AMD Athlon 64 4000+ & FX-55: A Thorough Investigationby Anand Lal Shimpi on October 19, 2004 1:04 AM EST
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To measure power consumption we looked at overall system power consumption and tried to keep as many variables static. There are some basic differences which we cannot get around, mainly that the 925X uses lower voltage DDR-II while the nForce4 uses regular DDR, but for the most part our results were quite controlled. We also included power consumption figures from 130nm Socket-939 Athlon 64 3200+ and 3000+ chips, which as you may know, do not exist. The reason we did this was to show the sharp contrast to the power consumption figures of the 90nm 3500+ we've included in the charts below.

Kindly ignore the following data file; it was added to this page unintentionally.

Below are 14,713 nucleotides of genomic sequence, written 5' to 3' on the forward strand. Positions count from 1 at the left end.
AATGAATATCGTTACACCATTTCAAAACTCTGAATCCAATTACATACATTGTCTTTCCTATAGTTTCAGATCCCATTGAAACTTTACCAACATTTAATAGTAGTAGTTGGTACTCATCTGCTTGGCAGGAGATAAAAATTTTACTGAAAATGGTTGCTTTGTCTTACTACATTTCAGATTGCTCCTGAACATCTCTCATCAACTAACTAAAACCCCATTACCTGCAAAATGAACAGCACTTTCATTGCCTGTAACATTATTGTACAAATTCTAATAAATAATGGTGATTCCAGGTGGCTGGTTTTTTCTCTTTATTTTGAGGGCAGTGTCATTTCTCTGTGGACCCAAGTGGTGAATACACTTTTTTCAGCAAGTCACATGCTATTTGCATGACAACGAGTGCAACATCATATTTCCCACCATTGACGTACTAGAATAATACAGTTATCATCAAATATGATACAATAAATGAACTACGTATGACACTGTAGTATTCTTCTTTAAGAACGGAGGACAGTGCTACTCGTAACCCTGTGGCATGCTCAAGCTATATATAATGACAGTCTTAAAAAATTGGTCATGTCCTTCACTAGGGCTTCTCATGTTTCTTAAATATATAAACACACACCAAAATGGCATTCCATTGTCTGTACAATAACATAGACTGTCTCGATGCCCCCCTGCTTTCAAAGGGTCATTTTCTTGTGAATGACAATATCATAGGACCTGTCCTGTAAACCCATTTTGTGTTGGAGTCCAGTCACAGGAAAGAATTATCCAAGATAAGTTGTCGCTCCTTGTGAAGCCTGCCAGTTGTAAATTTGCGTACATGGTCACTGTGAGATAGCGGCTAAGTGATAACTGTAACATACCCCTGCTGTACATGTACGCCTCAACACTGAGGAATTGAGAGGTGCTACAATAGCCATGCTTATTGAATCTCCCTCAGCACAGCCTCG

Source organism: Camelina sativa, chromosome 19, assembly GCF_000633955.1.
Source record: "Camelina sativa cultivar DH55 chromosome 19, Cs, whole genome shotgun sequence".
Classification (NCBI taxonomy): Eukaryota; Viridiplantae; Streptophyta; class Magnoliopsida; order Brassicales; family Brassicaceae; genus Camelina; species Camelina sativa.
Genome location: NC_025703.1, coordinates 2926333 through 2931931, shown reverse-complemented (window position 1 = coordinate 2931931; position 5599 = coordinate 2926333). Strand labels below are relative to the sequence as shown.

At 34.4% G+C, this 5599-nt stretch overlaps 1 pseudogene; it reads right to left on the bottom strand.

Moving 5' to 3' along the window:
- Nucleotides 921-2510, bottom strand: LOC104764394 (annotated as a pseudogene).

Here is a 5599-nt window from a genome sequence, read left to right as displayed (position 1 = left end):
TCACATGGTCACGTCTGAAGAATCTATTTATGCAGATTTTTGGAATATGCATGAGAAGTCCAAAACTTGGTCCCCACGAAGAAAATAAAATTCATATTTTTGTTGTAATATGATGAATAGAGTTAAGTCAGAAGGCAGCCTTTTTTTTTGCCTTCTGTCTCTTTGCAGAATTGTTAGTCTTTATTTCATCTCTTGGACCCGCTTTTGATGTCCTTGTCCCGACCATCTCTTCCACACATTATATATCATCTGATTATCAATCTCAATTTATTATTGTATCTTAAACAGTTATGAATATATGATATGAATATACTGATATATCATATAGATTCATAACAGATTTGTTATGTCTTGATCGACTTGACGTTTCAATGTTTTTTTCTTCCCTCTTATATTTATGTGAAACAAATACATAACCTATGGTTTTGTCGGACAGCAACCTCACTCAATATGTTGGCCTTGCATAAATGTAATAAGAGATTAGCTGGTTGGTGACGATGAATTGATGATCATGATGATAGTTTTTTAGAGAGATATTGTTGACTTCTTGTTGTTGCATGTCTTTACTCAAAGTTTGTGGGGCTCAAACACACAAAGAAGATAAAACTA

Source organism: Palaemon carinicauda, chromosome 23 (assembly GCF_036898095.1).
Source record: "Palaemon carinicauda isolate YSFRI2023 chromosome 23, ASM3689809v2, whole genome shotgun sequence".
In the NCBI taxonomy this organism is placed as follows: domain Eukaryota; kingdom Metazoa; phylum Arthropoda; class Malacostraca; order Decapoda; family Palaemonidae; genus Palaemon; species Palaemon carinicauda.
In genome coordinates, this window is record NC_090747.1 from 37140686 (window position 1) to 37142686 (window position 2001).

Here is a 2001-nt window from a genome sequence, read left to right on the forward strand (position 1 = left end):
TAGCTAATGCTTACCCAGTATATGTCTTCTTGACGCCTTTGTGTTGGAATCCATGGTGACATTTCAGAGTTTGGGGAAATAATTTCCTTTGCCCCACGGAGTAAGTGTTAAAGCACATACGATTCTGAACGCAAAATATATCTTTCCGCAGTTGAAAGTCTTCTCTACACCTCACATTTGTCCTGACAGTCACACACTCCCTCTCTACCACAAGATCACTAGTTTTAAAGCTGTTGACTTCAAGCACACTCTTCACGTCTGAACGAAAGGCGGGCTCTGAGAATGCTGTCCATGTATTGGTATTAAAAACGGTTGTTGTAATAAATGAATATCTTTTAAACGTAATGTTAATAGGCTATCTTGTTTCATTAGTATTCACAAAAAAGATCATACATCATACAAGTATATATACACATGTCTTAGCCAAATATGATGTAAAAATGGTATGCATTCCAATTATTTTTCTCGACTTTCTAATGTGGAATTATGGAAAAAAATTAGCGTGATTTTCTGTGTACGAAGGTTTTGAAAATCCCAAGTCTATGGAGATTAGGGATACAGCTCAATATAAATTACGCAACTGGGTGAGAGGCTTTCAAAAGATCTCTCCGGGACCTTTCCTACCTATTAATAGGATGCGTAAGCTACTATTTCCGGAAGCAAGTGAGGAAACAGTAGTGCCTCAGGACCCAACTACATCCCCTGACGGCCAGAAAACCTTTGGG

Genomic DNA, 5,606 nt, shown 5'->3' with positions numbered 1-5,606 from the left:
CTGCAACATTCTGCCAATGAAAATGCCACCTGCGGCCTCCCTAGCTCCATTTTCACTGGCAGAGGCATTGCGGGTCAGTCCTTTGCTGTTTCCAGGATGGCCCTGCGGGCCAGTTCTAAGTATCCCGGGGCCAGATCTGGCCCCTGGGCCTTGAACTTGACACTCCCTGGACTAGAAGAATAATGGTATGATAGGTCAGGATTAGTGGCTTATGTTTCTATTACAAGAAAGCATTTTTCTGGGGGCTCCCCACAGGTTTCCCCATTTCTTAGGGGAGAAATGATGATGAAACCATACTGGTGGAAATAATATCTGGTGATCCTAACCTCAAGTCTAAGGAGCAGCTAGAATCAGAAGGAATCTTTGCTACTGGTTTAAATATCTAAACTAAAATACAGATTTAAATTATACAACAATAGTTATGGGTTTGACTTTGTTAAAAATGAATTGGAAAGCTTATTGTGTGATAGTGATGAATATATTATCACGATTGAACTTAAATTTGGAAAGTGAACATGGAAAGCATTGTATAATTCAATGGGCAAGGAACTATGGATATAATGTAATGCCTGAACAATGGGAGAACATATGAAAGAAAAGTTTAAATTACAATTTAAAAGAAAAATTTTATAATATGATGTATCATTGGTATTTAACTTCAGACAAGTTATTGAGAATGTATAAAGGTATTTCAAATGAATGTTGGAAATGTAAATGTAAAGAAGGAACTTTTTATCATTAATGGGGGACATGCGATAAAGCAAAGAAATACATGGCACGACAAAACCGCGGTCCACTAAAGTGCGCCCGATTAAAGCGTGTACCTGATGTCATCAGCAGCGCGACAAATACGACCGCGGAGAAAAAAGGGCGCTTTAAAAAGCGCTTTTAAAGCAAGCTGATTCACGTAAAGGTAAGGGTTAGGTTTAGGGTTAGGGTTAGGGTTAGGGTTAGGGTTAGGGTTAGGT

We measured power consumption in two states: idle sitting at the Windows desktop and under load while running our Windows Media Encoder 9 test, which proved to be one of the most strenuous CPU tests we ran as it pretty much isolated the CPU subsystem.
At idle, the 130nm Athlon 64s all consume just about the same amount of power, with the 90nm Pentium 4s doing a little more. But what's truly impressive is the 90nm Athlon 64 3500+, drawing less power than any of the other chips at idle - by a significant margin.
Under load the situation is no different; because of the fact that AMD didn't change anything architecturally (nothing major at least) with the 90nm shrink, the Athlon 64 got what the Pentium 4 should have received with the move down to 90nm - much lower power consumption. However, tack on 32-bit ALUs (as opposed to the 16-bit ALUs in the Northwood Pentium 4), a much longer and more power hungry pipeline as well as logic to support it, and you're looking at a much more power hungry chip. The 90nm Athlon 64 does not suffer this same fate and thus is almost a lower power chip compared to the competition here.